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I have written a program with the help of the bouncy castle for C# library.

I am monitoring the traffic which is send between the client and the server and found something (i find) strange. The client sends application data to the server using the following ciphersuite: TLS_PSK_WITH_AES_128_GCM_SHA256. The GCM nonce starts at 1, then the server sends data back with nonce 1, then client sends data with nonce 2, server sends back with nonce 2, etc.

Is this correct? shouldn't the nonce never be the same twice? so shouldn't the server respond with nonce 2 instead of 1?

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TLS has different keys for the two different directions. That is, the server-to-client connection is encrypted with one set of keys, and the client-to-server connection is encrypted with another. Both sets of keys are derived at the same time, however they are distinct.

Because the keys are distinct, using the same nonce isn't an issue.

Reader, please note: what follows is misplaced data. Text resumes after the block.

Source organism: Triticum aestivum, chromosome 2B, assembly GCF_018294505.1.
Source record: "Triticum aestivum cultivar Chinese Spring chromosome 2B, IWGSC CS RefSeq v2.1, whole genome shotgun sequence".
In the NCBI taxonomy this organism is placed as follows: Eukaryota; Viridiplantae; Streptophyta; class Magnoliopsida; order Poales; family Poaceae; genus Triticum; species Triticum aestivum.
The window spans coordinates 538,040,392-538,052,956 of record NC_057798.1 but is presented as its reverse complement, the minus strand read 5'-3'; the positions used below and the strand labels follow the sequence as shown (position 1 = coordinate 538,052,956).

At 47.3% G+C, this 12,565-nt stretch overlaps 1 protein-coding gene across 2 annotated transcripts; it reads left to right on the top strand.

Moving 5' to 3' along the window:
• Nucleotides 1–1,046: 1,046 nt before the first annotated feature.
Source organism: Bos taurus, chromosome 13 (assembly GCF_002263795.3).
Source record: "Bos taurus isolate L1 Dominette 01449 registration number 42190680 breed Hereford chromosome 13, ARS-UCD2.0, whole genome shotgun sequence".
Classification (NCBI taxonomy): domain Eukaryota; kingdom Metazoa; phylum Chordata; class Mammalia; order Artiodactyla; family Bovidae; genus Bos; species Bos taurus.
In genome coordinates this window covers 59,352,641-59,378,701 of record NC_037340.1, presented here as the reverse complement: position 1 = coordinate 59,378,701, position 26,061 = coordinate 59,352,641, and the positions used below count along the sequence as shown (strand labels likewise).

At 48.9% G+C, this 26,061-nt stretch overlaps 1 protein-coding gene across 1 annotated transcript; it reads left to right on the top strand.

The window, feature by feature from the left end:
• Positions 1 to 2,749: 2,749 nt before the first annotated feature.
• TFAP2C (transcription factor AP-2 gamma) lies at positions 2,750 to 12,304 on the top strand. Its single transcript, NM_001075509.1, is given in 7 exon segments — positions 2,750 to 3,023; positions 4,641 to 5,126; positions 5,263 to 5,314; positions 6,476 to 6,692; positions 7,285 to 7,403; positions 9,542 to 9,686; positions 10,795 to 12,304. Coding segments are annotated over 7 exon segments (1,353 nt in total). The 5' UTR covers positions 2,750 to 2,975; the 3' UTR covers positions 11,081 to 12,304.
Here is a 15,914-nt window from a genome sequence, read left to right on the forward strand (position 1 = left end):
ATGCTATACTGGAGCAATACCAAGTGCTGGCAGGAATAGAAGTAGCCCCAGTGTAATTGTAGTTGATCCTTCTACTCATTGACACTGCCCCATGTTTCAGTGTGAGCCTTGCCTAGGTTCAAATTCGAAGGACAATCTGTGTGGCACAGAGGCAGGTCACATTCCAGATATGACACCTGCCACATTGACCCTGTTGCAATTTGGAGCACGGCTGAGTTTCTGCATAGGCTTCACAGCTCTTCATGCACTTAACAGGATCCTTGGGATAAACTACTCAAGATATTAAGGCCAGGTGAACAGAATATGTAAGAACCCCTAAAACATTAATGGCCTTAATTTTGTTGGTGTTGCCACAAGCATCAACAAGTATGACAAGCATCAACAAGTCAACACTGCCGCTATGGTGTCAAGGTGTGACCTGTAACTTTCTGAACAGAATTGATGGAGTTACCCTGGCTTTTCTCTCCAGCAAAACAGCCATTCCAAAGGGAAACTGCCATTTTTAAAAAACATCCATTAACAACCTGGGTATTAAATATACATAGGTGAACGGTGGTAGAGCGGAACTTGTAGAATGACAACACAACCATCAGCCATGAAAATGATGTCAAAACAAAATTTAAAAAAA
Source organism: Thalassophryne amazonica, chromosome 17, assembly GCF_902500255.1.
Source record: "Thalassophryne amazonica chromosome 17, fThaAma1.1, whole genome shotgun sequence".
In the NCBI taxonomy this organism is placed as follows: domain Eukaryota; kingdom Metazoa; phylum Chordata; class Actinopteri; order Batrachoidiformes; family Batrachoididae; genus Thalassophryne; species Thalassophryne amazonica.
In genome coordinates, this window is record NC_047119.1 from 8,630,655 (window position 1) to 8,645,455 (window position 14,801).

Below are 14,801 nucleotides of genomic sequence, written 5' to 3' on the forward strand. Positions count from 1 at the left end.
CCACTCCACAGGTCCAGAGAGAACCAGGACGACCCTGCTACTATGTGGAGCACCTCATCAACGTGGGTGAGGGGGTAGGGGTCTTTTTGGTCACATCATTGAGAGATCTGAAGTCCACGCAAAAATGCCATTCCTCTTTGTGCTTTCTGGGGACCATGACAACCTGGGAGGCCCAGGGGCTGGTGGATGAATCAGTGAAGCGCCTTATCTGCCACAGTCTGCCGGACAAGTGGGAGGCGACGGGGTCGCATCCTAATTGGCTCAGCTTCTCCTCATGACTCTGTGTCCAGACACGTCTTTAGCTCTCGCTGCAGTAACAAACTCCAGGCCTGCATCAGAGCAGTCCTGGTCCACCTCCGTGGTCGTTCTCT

Technical point that doesn't actually change the answer: actually, what's sent over the wire is actually the latter 64 bits of the nonce; 32 bits of the nonce are also derived when we generate the keys. Of course, the same 32 bits might be picked for both directions. On the other hand, even if they do, as above, that collision would be harmless (unless the keys also happen to collide)

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  • $\begingroup$ I have not set a key for both server and client they are using the default which i think is why the actual nonce is: 00 00 00 00 00 00 00 01 O wait, the 4 bits after that are also part of the nonce, since the nonce is 12 bytes not 8. well that's completely different each time, so it all works thanks for the explanation. $\endgroup$
    – Vincent
    Commented Jun 10, 2015 at 12:22
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    $\begingroup$ Actually, with the TLS PSK ciphersuite, the preshared key that they share isn't the actual GCM key; instead, it's used to derive the 'premaster secret', which is stirred in with dynamic data from the handshake to form both the key for data in the client->server direction, and the key for data in the server->client direction $\endgroup$
    – poncho
    Commented Jun 10, 2015 at 13:40

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